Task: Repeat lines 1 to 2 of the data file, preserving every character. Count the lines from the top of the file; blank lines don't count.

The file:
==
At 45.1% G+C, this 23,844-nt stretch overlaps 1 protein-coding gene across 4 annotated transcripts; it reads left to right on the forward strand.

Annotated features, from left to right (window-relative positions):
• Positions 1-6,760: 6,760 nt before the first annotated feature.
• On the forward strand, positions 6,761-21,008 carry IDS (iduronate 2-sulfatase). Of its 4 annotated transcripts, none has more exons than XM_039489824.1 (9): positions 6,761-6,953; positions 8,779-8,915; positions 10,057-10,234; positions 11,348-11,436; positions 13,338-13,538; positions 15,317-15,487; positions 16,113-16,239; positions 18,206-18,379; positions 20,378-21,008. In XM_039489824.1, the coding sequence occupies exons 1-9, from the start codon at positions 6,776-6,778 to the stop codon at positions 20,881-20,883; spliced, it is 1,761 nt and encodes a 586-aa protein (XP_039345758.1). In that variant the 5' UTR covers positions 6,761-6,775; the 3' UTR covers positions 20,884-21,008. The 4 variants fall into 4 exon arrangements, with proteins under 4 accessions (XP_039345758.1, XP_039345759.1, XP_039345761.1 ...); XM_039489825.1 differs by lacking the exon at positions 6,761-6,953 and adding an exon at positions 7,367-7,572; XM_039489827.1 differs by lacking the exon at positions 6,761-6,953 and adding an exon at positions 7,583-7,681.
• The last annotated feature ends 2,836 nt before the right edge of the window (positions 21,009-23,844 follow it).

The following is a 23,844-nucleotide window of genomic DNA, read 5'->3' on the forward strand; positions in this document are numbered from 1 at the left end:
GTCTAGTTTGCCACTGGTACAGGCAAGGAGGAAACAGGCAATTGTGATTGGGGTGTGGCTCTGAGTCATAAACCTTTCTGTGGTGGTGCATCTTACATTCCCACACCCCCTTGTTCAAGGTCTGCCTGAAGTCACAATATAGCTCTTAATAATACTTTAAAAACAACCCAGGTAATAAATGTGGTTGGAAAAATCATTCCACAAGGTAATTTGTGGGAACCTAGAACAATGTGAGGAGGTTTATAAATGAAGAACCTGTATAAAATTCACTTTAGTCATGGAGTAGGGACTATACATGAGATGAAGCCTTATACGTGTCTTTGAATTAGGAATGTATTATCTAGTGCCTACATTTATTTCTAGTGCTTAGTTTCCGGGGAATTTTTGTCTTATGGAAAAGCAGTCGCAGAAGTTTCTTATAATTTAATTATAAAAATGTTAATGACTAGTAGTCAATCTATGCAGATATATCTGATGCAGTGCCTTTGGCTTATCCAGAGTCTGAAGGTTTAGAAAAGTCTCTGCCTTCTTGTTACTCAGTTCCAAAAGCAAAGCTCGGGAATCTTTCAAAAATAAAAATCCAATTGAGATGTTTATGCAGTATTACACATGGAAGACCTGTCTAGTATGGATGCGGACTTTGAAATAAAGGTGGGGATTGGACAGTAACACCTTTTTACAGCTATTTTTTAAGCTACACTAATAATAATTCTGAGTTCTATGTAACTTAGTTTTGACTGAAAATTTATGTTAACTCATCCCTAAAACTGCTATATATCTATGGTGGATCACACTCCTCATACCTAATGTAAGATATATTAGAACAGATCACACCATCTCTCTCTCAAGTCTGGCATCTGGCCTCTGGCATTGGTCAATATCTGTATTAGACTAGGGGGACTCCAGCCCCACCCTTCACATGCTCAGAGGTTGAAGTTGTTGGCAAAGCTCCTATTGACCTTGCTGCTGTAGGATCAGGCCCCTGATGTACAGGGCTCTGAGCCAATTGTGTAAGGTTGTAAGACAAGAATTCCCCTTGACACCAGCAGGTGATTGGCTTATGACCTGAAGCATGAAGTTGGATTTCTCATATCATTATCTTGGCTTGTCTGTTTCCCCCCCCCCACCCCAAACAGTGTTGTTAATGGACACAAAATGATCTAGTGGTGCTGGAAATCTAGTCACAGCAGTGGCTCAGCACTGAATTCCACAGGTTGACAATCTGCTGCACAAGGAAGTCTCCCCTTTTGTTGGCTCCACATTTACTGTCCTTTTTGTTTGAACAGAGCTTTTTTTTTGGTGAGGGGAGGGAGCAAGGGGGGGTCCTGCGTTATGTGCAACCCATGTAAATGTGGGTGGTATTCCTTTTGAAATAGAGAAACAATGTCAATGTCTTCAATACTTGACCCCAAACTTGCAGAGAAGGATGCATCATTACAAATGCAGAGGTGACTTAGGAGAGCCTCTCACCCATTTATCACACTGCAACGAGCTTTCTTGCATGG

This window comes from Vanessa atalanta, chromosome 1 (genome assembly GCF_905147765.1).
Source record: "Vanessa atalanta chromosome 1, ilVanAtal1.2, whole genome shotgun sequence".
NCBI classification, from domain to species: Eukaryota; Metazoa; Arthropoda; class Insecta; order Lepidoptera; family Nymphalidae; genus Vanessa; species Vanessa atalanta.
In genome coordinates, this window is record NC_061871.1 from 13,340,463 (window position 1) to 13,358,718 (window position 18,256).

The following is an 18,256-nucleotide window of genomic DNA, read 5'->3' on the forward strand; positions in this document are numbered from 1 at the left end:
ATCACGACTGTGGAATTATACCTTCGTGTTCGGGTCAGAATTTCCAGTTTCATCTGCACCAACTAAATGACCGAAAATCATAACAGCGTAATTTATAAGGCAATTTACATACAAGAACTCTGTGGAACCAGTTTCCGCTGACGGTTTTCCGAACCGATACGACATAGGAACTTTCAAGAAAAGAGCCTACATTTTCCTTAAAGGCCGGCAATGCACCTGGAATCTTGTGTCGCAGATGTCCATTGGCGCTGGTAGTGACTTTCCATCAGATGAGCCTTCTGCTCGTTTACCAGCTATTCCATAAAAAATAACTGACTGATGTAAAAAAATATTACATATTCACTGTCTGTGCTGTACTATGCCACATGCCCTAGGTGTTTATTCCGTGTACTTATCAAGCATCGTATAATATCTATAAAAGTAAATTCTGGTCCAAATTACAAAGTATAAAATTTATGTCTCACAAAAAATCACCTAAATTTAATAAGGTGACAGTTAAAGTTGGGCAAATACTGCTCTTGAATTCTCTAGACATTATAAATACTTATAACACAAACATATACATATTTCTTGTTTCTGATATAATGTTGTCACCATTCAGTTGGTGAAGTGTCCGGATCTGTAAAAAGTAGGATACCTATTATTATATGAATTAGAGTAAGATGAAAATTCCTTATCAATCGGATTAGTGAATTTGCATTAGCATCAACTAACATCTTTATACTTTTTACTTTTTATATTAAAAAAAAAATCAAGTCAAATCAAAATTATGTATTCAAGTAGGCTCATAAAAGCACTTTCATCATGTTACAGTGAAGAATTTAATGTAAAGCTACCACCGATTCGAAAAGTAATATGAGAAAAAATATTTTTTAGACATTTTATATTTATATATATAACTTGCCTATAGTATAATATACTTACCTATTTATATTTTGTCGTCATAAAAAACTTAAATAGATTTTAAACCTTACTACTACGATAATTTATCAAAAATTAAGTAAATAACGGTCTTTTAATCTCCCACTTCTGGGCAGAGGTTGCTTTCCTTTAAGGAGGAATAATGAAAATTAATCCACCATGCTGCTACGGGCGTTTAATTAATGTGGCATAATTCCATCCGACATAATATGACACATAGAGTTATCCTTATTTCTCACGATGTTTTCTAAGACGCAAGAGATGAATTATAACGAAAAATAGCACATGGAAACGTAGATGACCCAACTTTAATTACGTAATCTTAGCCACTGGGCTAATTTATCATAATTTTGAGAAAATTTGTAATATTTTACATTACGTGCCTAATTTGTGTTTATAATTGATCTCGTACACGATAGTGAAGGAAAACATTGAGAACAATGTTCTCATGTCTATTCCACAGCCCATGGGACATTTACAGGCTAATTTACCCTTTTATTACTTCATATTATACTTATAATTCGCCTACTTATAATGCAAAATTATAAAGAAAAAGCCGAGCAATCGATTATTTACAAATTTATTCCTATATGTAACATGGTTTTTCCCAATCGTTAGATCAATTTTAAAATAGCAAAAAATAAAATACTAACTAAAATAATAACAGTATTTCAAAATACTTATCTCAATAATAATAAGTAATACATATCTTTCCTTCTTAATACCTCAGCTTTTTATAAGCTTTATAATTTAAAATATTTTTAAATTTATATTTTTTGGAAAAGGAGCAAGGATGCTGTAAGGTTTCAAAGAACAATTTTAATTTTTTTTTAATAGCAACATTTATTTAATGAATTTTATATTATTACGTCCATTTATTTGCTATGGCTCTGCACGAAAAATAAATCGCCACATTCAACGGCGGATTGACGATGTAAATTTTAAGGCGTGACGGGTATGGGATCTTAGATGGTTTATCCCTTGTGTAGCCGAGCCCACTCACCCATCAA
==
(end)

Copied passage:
At 45.1% G+C, this 23,844-nt stretch overlaps 1 protein-coding gene across 4 annotated transcripts; it reads left to right on the forward strand.

Annotated features, from left to right (window-relative positions):